SYMPATHY CARDS — WHAT DO I SAY?
One of the most difficult cards to send to a family or friend is a sympathy card. Why? Because if you are like me, you have many mixed feeling on what is truly appropriate for the situation. But never underestimate the powerful message you convey by just sending a card at a time of grief. While many ask that donations be given in lieu of flowers, it is always appropriate to send a card to honor the departed person.
If you are reluctant to send a card, just because you don’t know what to say, don’t give up! Review these lists of phrases and read each one out loud. Place a check mark by the ones that sound “natural” and appear to fit your situation. Work with it until it feels right, combine or adapt them to meet the unique situation.
If you are a spiritual person you may want to choose a phrase like:
– You and your family are in our prayers.
– We ask God to send his blessings on your during this difficult time.
– You and your family member will be lifted up in our prayer group this month.
– God is here for comfort, ask and he will bring you peace.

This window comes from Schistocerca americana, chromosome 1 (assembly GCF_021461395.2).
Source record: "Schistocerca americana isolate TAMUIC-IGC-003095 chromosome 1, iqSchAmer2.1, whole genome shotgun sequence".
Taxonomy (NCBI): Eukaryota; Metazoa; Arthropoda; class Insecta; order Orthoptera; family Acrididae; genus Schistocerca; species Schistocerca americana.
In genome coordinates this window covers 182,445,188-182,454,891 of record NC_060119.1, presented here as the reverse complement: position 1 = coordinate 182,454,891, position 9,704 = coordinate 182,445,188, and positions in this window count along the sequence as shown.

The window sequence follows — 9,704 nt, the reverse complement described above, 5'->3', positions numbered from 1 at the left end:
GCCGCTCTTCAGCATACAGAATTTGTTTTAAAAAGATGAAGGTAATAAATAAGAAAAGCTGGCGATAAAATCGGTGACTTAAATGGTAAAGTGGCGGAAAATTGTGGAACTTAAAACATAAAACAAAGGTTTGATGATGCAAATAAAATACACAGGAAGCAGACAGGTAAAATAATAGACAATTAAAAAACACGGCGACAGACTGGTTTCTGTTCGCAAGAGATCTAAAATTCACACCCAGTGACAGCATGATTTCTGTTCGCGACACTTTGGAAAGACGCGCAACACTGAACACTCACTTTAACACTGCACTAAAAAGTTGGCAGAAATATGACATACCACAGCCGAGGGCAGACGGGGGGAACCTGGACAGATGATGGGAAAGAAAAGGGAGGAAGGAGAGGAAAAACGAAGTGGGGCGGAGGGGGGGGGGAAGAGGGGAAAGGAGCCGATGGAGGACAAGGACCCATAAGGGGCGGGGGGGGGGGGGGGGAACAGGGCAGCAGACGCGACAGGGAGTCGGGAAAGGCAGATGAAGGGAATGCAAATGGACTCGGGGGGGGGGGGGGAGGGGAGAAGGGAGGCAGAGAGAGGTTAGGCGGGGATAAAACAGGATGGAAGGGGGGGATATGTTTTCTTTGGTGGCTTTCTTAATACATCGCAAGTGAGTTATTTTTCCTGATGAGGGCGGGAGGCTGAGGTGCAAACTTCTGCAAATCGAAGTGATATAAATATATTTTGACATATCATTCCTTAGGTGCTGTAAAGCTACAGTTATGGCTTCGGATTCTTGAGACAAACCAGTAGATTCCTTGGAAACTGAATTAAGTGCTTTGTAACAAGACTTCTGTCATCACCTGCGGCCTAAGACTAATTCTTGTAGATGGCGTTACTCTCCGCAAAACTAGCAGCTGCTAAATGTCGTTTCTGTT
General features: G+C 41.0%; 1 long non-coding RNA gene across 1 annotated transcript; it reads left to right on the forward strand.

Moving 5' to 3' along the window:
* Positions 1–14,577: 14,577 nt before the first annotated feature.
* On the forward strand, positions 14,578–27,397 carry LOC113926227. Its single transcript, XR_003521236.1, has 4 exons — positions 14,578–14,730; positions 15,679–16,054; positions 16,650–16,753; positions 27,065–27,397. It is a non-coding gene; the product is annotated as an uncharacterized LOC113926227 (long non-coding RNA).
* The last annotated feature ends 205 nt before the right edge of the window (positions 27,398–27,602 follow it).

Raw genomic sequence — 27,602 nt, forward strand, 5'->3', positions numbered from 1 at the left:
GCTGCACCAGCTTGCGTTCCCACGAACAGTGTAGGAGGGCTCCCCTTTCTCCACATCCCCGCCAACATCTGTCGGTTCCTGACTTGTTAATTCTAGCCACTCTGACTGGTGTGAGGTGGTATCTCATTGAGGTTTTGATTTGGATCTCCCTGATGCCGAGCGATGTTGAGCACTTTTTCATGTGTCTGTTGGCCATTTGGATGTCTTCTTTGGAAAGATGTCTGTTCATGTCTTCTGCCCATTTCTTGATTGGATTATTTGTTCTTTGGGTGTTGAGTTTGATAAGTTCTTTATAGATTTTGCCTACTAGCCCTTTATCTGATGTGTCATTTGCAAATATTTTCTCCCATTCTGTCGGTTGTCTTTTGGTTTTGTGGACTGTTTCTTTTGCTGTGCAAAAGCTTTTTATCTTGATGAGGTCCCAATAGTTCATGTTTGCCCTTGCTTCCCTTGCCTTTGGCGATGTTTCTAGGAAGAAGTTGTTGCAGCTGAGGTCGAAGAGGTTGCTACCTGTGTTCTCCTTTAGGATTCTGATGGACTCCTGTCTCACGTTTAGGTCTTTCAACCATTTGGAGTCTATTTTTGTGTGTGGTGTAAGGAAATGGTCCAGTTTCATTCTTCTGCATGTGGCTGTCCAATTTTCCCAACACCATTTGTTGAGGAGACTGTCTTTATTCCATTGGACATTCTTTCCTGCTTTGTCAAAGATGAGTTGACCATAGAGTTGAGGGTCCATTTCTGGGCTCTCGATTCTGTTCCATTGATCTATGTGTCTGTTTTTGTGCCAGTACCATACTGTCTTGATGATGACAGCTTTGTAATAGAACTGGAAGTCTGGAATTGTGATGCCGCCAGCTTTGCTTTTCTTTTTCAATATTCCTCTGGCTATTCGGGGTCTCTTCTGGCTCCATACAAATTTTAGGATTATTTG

– Our prayers and blessing surround you with peace.
Some people may be intimidated to mention prayer, especially if they are not regular church attendees, so some good choices would be:
– You and your family are in my thoughts.
– With deepest sympathy.
– Our hearts go out to you in this time of sorrow and loss.
– Our heartfelt condolences go out to you at this time.
– We are thinking of you.
– We loved your (father, mother, sister, brother) very much and share in your loss.
– We were very sorry to hear about the passing of (name of deceased).
– I am here for you when you need to talk, cry or smile about (name of deceased).
This is NOT a time where you need to go into details. One sentence with your signature can be sufficient to let your friend know you care and you are there for them. Send a card as soon as you hear the news. Then follow-up with another card to focus on the “survivor” and let them know you are there to help them through the grieving process. If you are sending a card to someone that is of a different religion, and you are unfamiliar with their grieving process, take a few moments to research about what is acceptable and not. They will appreciate you taking the time to send them an appropriate sympathy card.
If you feel inclined, and were close to the deceased person, you may want to send a short heartwarming story about how the deceased made a difference in your life or in the lives of others. This is a time to celebrate the uniqueness of that individual and help establish ways to remember them for the goodness and happiness they brought to others. This message will become a cherished memory that lives on for many years. Your thoughtfulness to share this special moment with that family member will lift their spirits and help them to focus on the positive.
Some Useful Resources